Anyway, with feature creep, we got to where we needed just one more
feature, to detect if we had a remote console attached. There wasn't
room in the code. Ugh. After a couple months of messing with it, he got
the feature in.
Now, today, if I were going to do the same product, do you think I'd
consider a PIC? No way. For the same money, same assembly cost, just a
different processor, I could have room for feature creep for generations
without hitting the boundaries of the LPC2131. It has 16x the memory.
And if I did feature creap out of the LPC2131, then there's the 2132,
2136, 2138 to switch to. The 2138 has 32K RAM and 512K flash. Same
footprint. The larger memory part would solder down right to the same
pads in the same product. Plus there are far more features, faster
UARTs, A/D's, I2C, CAN, etc. etc. that can be brought to my product
while staying in the same family. I could even have USB and talk to a
Further, when you talk about development: There is a build in boot
loader in the ARM that is fast! There is a JTAG port on the ARM that can
be used to debug the program. There are powerful debuggers.available as
freeware. There are fine compilers available, freeware and professional.
There are many language languages. This is a real processor that can do
subroutine calls, and run real time OS's, do interactive debugging, and
so on. Etc. Etc.
Man, why would I ever choose a PIC when I could have one of these ARMs
at the same price?
Actually, I used to favor the HC908s. Now, I wouldn't consider them
either. I'd start out assume a ARM would be the cheapest solution (in
the run sizes I normally get involved with anyway).
To get a comparable AVR (ATMEGA128) albeit still slower, I'd have to pay
~$15. (I know, we sell them too on the same size boards.) The ARMs are
way less than that.
That's what I mean when I say the day, when the ARM's are so cheap they
are used in every little project, is here today.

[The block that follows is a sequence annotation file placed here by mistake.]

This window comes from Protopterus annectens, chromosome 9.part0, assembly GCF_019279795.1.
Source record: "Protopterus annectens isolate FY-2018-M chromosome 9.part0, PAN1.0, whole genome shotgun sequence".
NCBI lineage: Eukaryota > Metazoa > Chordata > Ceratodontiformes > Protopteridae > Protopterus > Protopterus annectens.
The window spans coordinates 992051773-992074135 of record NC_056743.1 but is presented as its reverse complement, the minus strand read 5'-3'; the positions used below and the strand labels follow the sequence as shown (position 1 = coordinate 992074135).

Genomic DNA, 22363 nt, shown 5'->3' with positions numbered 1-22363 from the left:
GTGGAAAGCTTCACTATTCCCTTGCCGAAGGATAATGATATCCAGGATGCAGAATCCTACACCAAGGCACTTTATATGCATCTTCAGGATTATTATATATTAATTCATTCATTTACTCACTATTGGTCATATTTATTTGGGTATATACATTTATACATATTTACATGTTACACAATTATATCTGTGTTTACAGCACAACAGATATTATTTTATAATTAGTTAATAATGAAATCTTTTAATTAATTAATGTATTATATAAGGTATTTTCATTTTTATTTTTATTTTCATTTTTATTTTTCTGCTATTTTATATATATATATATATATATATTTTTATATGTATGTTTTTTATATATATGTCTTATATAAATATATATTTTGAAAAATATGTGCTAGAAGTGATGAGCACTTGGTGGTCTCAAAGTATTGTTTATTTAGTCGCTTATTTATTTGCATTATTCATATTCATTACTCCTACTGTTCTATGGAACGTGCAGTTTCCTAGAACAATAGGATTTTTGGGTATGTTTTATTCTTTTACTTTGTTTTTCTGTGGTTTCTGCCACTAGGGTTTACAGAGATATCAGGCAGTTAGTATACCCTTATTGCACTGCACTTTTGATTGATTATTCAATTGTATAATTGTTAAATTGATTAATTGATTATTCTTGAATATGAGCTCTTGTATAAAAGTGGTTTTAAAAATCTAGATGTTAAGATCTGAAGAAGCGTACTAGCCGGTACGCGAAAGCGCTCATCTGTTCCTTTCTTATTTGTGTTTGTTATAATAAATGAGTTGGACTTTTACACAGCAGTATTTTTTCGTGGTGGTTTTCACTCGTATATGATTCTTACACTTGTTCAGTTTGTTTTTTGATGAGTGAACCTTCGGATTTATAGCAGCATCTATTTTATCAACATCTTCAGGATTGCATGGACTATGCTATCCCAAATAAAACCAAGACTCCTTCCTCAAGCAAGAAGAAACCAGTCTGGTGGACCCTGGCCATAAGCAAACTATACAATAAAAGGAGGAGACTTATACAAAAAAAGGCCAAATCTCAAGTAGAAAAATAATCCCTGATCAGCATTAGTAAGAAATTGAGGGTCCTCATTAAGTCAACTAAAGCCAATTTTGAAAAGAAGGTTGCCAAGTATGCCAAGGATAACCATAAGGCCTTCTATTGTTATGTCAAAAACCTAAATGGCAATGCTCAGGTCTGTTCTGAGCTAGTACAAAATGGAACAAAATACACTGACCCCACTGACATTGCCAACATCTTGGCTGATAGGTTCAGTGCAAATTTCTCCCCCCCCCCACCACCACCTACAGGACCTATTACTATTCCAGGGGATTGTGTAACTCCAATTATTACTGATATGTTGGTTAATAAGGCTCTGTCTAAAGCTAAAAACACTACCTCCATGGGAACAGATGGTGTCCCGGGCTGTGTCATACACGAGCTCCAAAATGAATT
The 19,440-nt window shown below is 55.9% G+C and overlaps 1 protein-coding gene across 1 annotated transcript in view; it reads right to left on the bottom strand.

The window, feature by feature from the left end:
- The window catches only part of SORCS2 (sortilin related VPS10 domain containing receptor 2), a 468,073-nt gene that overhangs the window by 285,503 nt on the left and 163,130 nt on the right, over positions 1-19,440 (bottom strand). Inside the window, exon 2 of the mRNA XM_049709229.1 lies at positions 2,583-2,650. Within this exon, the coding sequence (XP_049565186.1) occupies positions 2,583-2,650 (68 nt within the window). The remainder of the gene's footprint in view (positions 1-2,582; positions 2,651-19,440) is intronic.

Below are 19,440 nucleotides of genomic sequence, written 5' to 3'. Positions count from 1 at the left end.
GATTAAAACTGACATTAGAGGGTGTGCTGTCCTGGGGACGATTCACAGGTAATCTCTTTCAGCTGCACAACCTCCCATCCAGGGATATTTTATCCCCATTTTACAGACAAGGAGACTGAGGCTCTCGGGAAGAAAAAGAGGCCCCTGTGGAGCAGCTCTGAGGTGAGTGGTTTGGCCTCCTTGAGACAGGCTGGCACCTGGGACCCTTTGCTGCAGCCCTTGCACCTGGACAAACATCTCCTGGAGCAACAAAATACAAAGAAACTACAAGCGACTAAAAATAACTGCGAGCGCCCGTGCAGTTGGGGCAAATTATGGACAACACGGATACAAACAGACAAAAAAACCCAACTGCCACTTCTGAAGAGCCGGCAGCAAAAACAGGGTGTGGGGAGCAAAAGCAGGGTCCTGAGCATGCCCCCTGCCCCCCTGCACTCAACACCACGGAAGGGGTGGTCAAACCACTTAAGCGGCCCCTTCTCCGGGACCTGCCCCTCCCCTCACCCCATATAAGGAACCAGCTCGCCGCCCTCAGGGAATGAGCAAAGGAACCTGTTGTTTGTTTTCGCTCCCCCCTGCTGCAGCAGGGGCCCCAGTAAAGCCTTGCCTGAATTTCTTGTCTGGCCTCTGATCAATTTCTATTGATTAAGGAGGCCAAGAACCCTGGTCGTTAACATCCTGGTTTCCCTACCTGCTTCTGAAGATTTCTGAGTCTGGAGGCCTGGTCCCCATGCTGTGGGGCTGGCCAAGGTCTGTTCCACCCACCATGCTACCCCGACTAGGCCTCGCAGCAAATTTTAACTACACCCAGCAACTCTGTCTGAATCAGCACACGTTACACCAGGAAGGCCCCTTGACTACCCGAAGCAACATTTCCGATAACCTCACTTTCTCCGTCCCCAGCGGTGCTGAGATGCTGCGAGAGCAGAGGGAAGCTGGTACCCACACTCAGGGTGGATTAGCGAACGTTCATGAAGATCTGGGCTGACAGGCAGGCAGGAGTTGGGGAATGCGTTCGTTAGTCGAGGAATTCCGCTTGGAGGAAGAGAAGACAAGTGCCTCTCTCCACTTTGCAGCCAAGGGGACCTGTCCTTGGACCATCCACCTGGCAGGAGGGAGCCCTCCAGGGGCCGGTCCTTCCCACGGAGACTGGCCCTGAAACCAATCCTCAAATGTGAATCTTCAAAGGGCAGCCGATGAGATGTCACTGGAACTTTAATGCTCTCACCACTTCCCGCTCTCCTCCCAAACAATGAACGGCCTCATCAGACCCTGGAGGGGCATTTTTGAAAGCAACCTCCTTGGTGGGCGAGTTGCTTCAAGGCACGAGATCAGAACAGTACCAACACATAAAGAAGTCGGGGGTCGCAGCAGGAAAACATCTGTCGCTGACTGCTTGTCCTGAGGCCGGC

(115 kbaud? I think they do. USB works too well and too easily to bother.)
That's rather my point, as well. It's not $2 a chip to me, or even $29. It's
more like $89 (Pluga21xx) to do anything useful. As the business owner, you
already know that. Just the same, I don't mind spending the money where it's
Alright, I'll play. Shopping from your shelves only, what do I need to get
started (and be reasonably happy with 4 years from today, to match the PIC's
track record)? I want to develop on my Windows or Linux box, push it to the
processor, and have it act in a motor control and power management role.
(Drive a few BLDC motors, some sensorless, some with Hall sensors, some with
quadrature encoder; two three phase AC induction motors; read a few 10-bit
or better ADC channels, monitor a handful of digital lines; converse with
the controlling PC, exchanging status and command info. USB would be nice;
IR or RF would be better; hardwired UART would need strongly compelling
If you care to put together a list, add a "Buy Now!" button. I might be
crazy enough to hit it. Tack on a dummy tax if you like, for doing my
legwork for me.
For what you are doing, you have the right tool. For what I am doing
it would be the wrong tool. I just finished the first draft of the
first article in a series that I plan to submit to Servo entitled
"Beginning Robotics for $50 a month". While the first article was
about necessary tools, how to solder, and things to look out for when
shopping online, the second article builds a complete, programmable,
expandable robot for $50. Even with the extremely good price of your
$29 ARM board, I could not hit my price target if I used your board. I
am using a DIP ATMega8, internal osc, simple cable programmer. It does
what I need at a total price I can afford. My bots are running (well,
one is half torn down so I can take pictures for the second article,